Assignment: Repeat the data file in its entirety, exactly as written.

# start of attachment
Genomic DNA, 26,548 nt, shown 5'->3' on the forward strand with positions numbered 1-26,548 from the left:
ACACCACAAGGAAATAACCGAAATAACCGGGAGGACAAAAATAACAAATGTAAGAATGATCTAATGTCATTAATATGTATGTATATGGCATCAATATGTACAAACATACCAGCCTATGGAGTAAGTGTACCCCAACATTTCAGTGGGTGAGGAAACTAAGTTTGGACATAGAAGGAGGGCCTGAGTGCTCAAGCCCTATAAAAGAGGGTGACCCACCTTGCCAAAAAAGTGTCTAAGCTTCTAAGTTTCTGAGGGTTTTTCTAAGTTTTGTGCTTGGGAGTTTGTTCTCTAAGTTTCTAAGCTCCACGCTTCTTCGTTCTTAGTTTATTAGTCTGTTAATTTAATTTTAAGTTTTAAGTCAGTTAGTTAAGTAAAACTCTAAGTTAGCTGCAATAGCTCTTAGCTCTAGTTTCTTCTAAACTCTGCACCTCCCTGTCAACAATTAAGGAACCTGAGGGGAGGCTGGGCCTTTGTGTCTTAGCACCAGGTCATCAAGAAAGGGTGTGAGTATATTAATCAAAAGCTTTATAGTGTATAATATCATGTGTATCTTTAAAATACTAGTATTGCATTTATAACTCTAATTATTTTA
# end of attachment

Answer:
Genomic DNA, 26,548 nt, shown 5'->3' on the forward strand with positions numbered 1-26,548 from the left:
ACACCACAAGGAAATAACCGAAATAACCGGGAGGACAAAAATAACAAATGTAAGAATGATCTAATGTCATTAATATGTATGTATATGGCATCAATATGTACAAACATACCAGCCTATGGAGTAAGTGTACCCCAACATTTCAGTGGGTGAGGAAACTAAGTTTGGACATAGAAGGAGGGCCTGAGTGCTCAAGCCCTATAAAAGAGGGTGACCCACCTTGCCAAAAAAGTGTCTAAGCTTCTAAGTTTCTGAGGGTTTTTCTAAGTTTTGTGCTTGGGAGTTTGTTCTCTAAGTTTCTAAGCTCCACGCTTCTTCGTTCTTAGTTTATTAGTCTGTTAATTTAATTTTAAGTTTTAAGTCAGTTAGTTAAGTAAAACTCTAAGTTAGCTGCAATAGCTCTTAGCTCTAGTTTCTTCTAAACTCTGCACCTCCCTGTCAACAATTAAGGAACCTGAGGGGAGGCTGGGCCTTTGTGTCTTAGCACCAGGTCATCAAGAAAGGGTGTGAGTATATTAATCAAAAGCTTTATAGTGTATAATATCATGTGTATCTTTAAAATACTAGTATTGCATTTATAACTCTAATTATTTTA